If P(D) = x, determine the largest value of x possible so that the solution to (32) would be greater than or equal to 90%.

Using the information, symbolism, and strategy from question (32), we seek x so that x*x*x is greater than or equal to 0.9. By guess-and-check or by using the cube-root function on a calculator, we determine that x = 0.9655, rounded to the nearest ten-thousandth.

Suppose the Atlanta Braves and the New York Yankees meet in the next Major League Baseball World Series, where the two teams play until one team has won four games. Let B represent the event that the Braves win a game and let Y represent the event that the Yankees win a game, with P(B) = 0.4 and P(Y) = 0.6). Assume that these probabilities do not change throughout the series. Determine the following probabilities for this World Series.

For the questions below, we use two strategies: (1) Use multiplication of consecutive probabilities to determine the probability of a specific sequence of games. (2) Count in some way the number of ways a certain event can occur. Question (34) illustrates use of strategy #1 and question (35) uses both strategies.

We use the events B and Y above, writing them in sequence to show a string of results. for instance, BYBYY represents the Braves winning game 1 and game 3 and the Yankees winning games 2, 4, and 5.

We also interpret the statement above,"Assume that these probabilities do not change throughout the series," to indicate that the outcome of one game does not influence the outcome of another.

34.

P(Atlanta wins no games)

This will only happen if the Yankees win the first 4 games. Thus we seek P(YYYY) and by the independence of game results, P(YYYY)=P(Y)*P(Y)*P(Y)*P(Y)=0.6^4 = 0.1296.

35.

P(series is tied 2 games each after the first 4 games)

There are six ways this can happen, each with the same probability:

 BBYY BYBY BYYB YYBB YBYB YBBY

The probability of each is (0.6)^2*(0.4)^2 = 0.0576. Multiply this by 6 to get the desired probability: P(series is tied 2 games each after the first 4 games) = 0.3456

36.

P(the series ends in 5 games)

To end in 5 games, the series record must be 4 wins and 1 loss for one of the teams. The probability of each will change depending on which team has 4 wins:

 Atlanta wins the series 4-1 BBBYB BBYBB BYBBB YBBBB P(Atlanta wins series 4-1) = (4ways)(probability of each way) = 4(0.4)^4(0.6) = 0.06144
 Yankees wins the series 4-1 YYYBY YYBYY YBYYY BYYYY P(Yankees wins series 4-1) = (4ways)(probability of each way) = 4(0.6)^4(0.4) = 0.20736

Because the two events (Braves win 4-1, Yankees win 4-1) are mutually exclusive, we add the probabilities of each event. Therefore, P(the series ends in 5 games) = 0.06144 + 0.20736 = 0.2688.

37.

P(if the series lasts 7 games, Atlanta will win).

We seek P(Atlanta wins | series last 7 games). This is a conditional probability statement and we apply the conditional formula here.

P(Atlanta wins | series last 7 games) = P(Atlanta wins AND series last 7 games)/P(series lasts 7 games)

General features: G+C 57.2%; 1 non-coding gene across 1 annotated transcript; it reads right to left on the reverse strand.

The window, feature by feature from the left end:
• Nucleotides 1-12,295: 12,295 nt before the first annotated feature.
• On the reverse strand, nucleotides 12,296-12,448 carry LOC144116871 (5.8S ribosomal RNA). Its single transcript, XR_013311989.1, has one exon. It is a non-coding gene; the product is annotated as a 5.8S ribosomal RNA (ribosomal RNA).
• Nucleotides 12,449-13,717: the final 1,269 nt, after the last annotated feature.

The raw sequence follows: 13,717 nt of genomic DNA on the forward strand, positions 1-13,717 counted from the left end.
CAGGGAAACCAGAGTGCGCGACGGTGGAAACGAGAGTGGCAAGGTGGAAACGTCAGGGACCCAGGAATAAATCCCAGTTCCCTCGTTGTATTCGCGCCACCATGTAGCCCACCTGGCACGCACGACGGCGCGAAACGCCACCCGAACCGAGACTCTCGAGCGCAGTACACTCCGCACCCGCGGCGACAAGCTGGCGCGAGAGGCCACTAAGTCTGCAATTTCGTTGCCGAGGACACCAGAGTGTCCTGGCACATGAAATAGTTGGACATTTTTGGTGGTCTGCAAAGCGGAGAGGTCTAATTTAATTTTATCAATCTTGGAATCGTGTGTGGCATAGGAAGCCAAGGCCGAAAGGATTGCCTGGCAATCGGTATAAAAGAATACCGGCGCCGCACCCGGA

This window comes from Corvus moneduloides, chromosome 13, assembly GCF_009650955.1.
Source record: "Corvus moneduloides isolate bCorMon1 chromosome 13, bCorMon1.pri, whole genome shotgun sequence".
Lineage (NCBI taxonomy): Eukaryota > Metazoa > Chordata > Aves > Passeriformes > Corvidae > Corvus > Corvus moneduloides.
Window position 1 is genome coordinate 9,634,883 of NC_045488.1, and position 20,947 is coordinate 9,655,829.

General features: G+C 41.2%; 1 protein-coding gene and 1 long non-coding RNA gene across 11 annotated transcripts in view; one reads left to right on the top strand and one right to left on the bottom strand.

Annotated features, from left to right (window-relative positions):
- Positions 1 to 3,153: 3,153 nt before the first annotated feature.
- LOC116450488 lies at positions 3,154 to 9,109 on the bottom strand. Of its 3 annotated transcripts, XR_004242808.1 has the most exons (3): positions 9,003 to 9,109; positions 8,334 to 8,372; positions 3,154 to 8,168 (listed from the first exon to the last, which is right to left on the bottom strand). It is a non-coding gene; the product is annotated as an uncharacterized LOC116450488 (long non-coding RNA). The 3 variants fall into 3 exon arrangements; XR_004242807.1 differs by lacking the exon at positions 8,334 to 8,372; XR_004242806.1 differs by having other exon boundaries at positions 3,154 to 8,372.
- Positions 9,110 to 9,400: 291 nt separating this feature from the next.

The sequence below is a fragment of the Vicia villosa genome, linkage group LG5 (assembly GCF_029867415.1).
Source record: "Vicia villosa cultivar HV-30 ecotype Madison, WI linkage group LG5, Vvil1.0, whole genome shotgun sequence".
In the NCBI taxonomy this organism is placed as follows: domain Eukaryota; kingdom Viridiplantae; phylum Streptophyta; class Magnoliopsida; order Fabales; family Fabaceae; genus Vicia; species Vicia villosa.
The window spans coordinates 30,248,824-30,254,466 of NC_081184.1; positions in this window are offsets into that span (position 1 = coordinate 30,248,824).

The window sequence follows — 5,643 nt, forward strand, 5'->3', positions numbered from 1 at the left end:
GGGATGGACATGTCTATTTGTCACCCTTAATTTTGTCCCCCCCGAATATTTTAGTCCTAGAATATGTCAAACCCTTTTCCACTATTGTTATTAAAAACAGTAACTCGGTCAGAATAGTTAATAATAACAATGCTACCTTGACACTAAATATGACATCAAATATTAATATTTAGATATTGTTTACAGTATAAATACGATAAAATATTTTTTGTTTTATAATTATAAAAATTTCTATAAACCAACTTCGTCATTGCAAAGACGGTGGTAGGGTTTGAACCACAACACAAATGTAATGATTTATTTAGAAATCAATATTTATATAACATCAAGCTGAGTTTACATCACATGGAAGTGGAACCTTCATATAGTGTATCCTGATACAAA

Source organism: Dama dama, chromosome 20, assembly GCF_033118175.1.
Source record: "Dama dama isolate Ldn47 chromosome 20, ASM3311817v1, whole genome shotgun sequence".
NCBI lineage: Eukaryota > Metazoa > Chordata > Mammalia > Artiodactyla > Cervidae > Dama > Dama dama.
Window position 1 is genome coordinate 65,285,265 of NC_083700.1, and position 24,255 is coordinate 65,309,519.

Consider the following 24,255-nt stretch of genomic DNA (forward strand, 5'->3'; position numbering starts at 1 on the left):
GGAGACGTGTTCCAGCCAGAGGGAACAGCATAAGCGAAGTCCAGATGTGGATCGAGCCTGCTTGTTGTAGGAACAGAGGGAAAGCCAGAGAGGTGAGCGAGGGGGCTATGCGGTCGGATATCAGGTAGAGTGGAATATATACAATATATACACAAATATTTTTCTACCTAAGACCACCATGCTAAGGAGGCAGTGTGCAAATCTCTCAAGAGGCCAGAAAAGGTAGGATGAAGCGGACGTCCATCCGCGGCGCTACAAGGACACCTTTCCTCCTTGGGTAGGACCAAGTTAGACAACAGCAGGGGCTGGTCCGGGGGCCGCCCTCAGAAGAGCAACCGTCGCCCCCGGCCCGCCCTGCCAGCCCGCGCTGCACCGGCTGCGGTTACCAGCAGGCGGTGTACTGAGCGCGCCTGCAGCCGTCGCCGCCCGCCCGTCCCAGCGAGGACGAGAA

There are 40 different win-lose sequences that lead to a 7-game series. In 20 of these sequences, Atlanta wins 4 games to 3 and in the other 20, the Yankees win 4 games to 3.

Each of the 20 ways that Atlanta wins the series in 7 games has the same probability: (0.4)^4(0.6)^3 = 0.0055296. So P(Atlanta wins AND series last 7 games) = 20*(0.4)^4(0.6)^3 = 20*0.0055296 = 0.110592.

Each of the 20 ways that the Yankees win the series in 7 games has the same probability: (0.6)^4(0.4)^3 = 0.0082944. So P(Yankees win AND series last 7 games) = 20*(0.6)^4(0.4)^3 = 20*0.0082944 = 0.165888.

Because the event "Yankees win in 7" and the event "Braves win in 7" are mutually exclusive, we add the two results to determine P(series last 7 games). This is 0.165888 + 0.110592 = 0.27648 = P(series last 7 games). This says, by the way, that under these conditions and assumptions, about 25% of the time the series will last 7 games.

We can now compute the desired conditional probability:

P(Atlanta wins | series last 7 games) = P(Atlanta wins AND series last 7 games)/P(series lasts 7 games) = (0.110592)/(0.165888 + 0.110592) = 0.4. Does this seem like a surprising result? Given that we get to game 7, we can think of the series boiling down to one game, and the probability that atlanta wins that one game is just P(B) = 0.4.

Another way to think about (0.110592)/(0.165888 + 0.110592) is top think of it as a weighted outcome: P(result A and condition #1) compared to the sum of the probabilities of all possible results under condition #1. Here, there were just two results possible under the condition that we get to game 7: Either the Braves win or the Yankees win.

Other situations may extend that. Suppose under a certain condition, 10 different things - - all mutually exclusive - - could happen. Then the probability that the first of those different things does happen under the given condition is just the probability that that first thing happens and the condition happens compared to the sum of the 10 probabilities for the 10 different things that could happen with the condition in place.

What is the probability of getting a card of spade or an ace?

Chance of getting a Spade or an ace=16/52=4/13.

How many spade face cards are in a deck of 52 cards?

- There are 4 suits (Clubs, Hearts, Diamonds, and Spades) and there are 13 cards in each suit (Clubs/Spades are black, Hearts/Diamonds are red) - Without replacement means the card IS NOT put back into the deck.

What is the probability of getting a face card?

Hence, the probability of drawing a red face card from a deck of cards is 3/26. Q.

How many face cards are a spade?

A standard 52-card deck comprises 13 ranks in each of the four French suits: clubs (♣), diamonds (♦), hearts (♥) and spades (♠). Each suit includes three court cards (face cards), King, Queen and Jack, with reversible (double-headed) images.